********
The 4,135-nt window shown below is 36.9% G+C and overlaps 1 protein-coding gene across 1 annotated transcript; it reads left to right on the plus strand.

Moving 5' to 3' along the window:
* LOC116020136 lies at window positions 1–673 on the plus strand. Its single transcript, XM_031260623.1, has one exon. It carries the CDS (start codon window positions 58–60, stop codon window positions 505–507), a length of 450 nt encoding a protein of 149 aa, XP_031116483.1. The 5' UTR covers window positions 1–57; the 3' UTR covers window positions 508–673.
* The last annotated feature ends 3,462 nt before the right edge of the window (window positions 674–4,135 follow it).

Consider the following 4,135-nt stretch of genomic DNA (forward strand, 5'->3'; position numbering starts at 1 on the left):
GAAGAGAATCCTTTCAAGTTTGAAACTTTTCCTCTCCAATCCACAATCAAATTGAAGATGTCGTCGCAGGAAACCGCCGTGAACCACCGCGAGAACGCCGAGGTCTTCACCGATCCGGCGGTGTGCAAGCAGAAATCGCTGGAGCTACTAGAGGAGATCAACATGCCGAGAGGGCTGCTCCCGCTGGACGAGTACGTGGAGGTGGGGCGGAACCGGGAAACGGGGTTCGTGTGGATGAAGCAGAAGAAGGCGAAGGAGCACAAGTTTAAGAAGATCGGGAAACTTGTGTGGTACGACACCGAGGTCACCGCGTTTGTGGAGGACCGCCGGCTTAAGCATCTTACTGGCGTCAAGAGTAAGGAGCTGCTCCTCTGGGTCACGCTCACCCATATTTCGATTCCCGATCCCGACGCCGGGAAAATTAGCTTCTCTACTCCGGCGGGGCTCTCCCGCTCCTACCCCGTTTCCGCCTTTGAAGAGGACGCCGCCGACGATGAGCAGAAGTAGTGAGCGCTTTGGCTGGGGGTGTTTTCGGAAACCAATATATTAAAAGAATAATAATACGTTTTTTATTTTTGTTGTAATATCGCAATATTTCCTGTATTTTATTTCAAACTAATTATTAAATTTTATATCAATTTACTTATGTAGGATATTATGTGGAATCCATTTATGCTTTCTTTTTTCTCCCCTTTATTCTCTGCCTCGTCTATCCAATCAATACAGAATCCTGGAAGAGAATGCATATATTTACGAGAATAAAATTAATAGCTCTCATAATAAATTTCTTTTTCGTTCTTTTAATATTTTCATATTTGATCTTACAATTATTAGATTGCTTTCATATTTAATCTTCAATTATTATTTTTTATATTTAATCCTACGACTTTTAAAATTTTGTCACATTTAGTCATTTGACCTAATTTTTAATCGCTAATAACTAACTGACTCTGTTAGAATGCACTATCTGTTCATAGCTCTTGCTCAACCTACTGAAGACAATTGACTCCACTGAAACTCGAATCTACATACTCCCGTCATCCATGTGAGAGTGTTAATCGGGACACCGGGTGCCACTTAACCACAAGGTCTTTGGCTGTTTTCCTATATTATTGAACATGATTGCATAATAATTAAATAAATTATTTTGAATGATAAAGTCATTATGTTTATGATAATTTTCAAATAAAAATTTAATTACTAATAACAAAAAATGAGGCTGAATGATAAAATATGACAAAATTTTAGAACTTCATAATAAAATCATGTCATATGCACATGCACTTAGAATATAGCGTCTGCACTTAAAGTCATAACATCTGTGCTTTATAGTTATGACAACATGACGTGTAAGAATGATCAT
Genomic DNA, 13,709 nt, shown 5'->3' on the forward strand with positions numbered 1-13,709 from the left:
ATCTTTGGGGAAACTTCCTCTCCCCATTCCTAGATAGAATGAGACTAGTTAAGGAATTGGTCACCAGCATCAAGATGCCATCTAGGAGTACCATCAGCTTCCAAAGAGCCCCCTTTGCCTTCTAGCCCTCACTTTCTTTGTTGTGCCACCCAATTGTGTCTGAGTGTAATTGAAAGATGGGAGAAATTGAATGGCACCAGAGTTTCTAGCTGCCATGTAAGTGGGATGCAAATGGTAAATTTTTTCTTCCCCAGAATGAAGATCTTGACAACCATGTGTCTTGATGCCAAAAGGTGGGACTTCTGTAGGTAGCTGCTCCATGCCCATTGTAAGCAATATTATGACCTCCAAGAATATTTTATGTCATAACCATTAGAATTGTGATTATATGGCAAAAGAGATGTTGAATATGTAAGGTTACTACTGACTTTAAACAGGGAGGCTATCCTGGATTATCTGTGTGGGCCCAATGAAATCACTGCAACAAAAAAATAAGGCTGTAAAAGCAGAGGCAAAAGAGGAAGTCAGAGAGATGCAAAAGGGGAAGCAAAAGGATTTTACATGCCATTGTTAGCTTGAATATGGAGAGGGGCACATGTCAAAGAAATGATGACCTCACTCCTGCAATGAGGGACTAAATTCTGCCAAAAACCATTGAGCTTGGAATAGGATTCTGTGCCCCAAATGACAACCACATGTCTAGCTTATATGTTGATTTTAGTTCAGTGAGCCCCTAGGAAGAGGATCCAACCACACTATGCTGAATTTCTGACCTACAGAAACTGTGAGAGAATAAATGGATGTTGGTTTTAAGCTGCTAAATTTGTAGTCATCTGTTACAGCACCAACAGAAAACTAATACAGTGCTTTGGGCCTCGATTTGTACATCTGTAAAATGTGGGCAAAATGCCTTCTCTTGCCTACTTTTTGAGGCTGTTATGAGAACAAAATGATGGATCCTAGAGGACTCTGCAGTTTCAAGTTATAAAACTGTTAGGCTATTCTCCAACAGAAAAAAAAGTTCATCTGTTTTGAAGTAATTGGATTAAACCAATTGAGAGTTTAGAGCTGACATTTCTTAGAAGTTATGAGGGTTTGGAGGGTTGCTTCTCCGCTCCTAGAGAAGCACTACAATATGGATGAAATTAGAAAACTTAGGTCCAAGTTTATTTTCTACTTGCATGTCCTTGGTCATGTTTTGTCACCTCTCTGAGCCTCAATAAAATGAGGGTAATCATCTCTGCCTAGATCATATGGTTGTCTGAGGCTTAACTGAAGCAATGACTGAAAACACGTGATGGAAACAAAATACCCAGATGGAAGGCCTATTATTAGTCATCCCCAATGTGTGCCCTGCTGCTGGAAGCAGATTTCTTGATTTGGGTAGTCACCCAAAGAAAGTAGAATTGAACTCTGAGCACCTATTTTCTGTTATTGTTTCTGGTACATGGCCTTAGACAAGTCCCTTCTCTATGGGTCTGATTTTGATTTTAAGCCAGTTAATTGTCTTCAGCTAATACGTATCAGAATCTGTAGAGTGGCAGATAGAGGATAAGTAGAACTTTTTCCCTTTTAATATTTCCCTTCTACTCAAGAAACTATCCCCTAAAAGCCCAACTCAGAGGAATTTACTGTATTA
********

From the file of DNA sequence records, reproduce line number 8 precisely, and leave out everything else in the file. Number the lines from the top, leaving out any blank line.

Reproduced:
ATCTTTGGGGAAACTTCCTCTCCCCATTCCTAGATAGAATGAGACTAGTTAAGGAATTGGTCACCAGCATCAAGATGCCATCTAGGAGTACCATCAGCTTCCAAAGAGCCCCCTTTGCCTTCTAGCCCTCACTTTCTTTGTTGTGCCACCCAATTGTGTCTGAGTGTAATTGAAAGATGGGAGAAATTGAATGGCACCAGAGTTTCTAGCTGCCATGTAAGTGGGATGCAAATGGTAAATTTTTTCTTCCCCAGAATGAAGATCTTGACAACCATGTGTCTTGATGCCAAAAGGTGGGACTTCTGTAGGTAGCTGCTCCATGCCCATTGTAAGCAATATTATGACCTCCAAGAATATTTTATGTCATAACCATTAGAATTGTGATTATATGGCAAAAGAGATGTTGAATATGTAAGGTTACTACTGACTTTAAACAGGGAGGCTATCCTGGATTATCTGTGTGGGCCCAATGAAATCACTGCAACAAAAAAATAAGGCTGTAAAAGCAGAGGCAAAAGAGGAAGTCAGAGAGATGCAAAAGGGGAAGCAAAAGGATTTTACATGCCATTGTTAGCTTGAATATGGAGAGGGGCACATGTCAAAGAAATGATGACCTCACTCCTGCAATGAGGGACTAAATTCTGCCAAAAACCATTGAGCTTGGAATAGGATTCTGTGCCCCAAATGACAACCACATGTCTAGCTTATATGTTGATTTTAGTTCAGTGAGCCCCTAGGAAGAGGATCCAACCACACTATGCTGAATTTCTGACCTACAGAAACTGTGAGAGAATAAATGGATGTTGGTTTTAAGCTGCTAAATTTGTAGTCATCTGTTACAGCACCAACAGAAAACTAATACAGTGCTTTGGGCCTCGATTTGTACATCTGTAAAATGTGGGCAAAATGCCTTCTCTTGCCTACTTTTTGAGGCTGTTATGAGAACAAAATGATGGATCCTAGAGGACTCTGCAGTTTCAAGTTATAAAACTGTTAGGCTATTCTCCAACAGAAAAAAAAGTTCATCTGTTTTGAAGTAATTGGATTAAACCAATTGAGAGTTTAGAGCTGACATTTCTTAGAAGTTATGAGGGTTTGGAGGGTTGCTTCTCCGCTCCTAGAGAAGCACTACAATATGGATGAAATTAGAAAACTTAGGTCCAAGTTTATTTTCTACTTGCATGTCCTTGGTCATGTTTTGTCACCTCTCTGAGCCTCAATAAAATGAGGGTAATCATCTCTGCCTAGATCATATGGTTGTCTGAGGCTTAACTGAAGCAATGACTGAAAACACGTGATGGAAACAAAATACCCAGATGGAAGGCCTATTATTAGTCATCCCCAATGTGTGCCCTGCTGCTGGAAGCAGATTTCTTGATTTGGGTAGTCACCCAAAGAAAGTAGAATTGAACTCTGAGCACCTATTTTCTGTTATTGTTTCTGGTACATGGCCTTAGACAAGTCCCTTCTCTATGGGTCTGATTTTGATTTTAAGCCAGTTAATTGTCTTCAGCTAATACGTATCAGAATCTGTAGAGTGGCAGATAGAGGATAAGTAGAACTTTTTCCCTTTTAATATTTCCCTTCTACTCAAGAAACTATCCCCTAAAAGCCCAACTCAGAGGAATTTACTGTATTA